by Fernando Vallejo.
Alfaguara, 262 pp., £15, March 1996, 958 24 0283 0
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José Asunción Silva: Obra Completa 
edited by Hector Orjuela.
Unesco/Casa de la Poesía Silva, 747 pp., £40, April 1996, 84 89666 06 7
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... pigeons on his Mexico City balcony, by random local speculations: ‘I’ll have to go and ask Octavio Paz, who knows absolutely everything, what exactly the cotillon was; perhaps he could dance me a few steps.’ The result is a very funny book, something far from usual in the Spanish-speaking world. Impatient of the formalities and pomposities of ...

Instant Fellini

Tessa Hadley: Carlos Fuentes, 12 February 2009

Happy Families 
by Carlos Fuentes, translated by Edith Grossman.
Bloomsbury, 332 pp., £17.99, October 2008, 978 0 7475 9528 1
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... mixed up in that, since being a writer has seemed also to entail being a public man: Fuentes and Octavio Paz have both had careers in diplomacy. The subject at the heart of the collection is the recent past of Mexico City (though some stories are set in the provinces): the scene, from the 1930s onwards, of a dynamic, shape-shifting, erotically charged ...

Sounds like hell to me

Michael Wood, 13 November 1997

Duchamp: A Biography 
by Calvin Tomkins.
Chatto, 350 pp., £25, April 1997, 0 7011 6642 8
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The Complete Works of Marcel Duchamp 
by Arturo Schwartz.
Thames and Hudson, 292 pp., £145, September 1997, 0 500 09250 8
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... swishing, clanking effect of this long metallic figure shown as if in blurred multiple exposure. Octavio Paz says it looks less like armour than like coachwork or a fuselage. Early critics, quoted by Seigel, said it was like ‘a lot of disused golf clubs and bags’, ‘an assortment of half-made leather saddles’, ‘an elevated railroad stairway in ...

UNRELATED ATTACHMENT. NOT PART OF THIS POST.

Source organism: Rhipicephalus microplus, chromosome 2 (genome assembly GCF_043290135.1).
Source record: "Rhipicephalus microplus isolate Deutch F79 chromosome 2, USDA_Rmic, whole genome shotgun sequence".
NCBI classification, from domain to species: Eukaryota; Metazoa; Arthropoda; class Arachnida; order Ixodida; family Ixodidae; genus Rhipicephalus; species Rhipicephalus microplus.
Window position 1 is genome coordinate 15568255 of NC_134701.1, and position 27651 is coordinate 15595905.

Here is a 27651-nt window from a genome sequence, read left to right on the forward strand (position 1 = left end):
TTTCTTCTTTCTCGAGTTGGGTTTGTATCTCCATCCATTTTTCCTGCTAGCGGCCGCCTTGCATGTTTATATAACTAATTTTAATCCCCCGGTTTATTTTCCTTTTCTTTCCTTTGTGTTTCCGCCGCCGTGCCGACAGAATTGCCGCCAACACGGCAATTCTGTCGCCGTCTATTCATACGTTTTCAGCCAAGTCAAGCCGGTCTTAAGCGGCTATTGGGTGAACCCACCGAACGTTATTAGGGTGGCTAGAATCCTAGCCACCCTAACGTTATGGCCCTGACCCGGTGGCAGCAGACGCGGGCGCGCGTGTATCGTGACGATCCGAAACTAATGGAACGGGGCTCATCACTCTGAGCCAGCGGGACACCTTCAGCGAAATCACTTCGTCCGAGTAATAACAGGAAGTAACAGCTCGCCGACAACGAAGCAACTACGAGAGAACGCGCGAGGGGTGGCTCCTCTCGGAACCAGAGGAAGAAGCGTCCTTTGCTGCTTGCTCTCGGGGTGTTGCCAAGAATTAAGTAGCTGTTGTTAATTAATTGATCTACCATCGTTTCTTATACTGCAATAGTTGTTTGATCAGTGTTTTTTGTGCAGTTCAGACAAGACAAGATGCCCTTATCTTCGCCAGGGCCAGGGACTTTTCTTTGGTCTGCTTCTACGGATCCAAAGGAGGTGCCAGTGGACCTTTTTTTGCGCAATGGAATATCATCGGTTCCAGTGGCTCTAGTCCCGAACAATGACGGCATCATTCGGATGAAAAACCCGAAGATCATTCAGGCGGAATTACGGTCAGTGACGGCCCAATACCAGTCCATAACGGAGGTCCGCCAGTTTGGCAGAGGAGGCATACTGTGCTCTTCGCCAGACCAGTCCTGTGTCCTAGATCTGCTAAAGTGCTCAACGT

Little Lame Balloonman

August Kleinzahler: E.E. Cummings, 9 October 2014

E.E. Cummings: The Complete Poems, 1904-62 
edited by George James Firmage.
Liveright, 1102 pp., £36, September 2013, 978 0 87140 710 8
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E.E. Cummings: A Life 
by Susan Cheever.
Pantheon, 209 pp., £16, February 2014, 978 0 307 37997 9
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... who sang his praises, but other, very different kinds of poet too: Robert Graves, Dylan Thomas, Octavio Paz, Louis Zukofsky and Charles Olson. As did any number of critics: Edmund Wilson, Harry Levin, Jacques Barzun, Lionel Trilling, Guy Davenport. Were all of them hornswoggled, taken in by the surface polish and acrobatics of Cummings’s style ...


Harry Mathews, 28 November 1996

The Private Worlds of Marcel Duchamp: Desire, Liberation and the Self in Modern Culture 
by Jerrold Seigel.
California, 291 pp., £28, September 1996, 0 520 20038 1
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... estrangement. Although the notion that Duchamp’s works are autobiographical is not new – Octavio Paz, for one, said that ‘each one of his paintings is a symbolical self-portrait’ – Seigel authoritatively defines a tradition into which the artist’s self-portrayal naturally fits. He discusses an essential question: how, when an inherited ...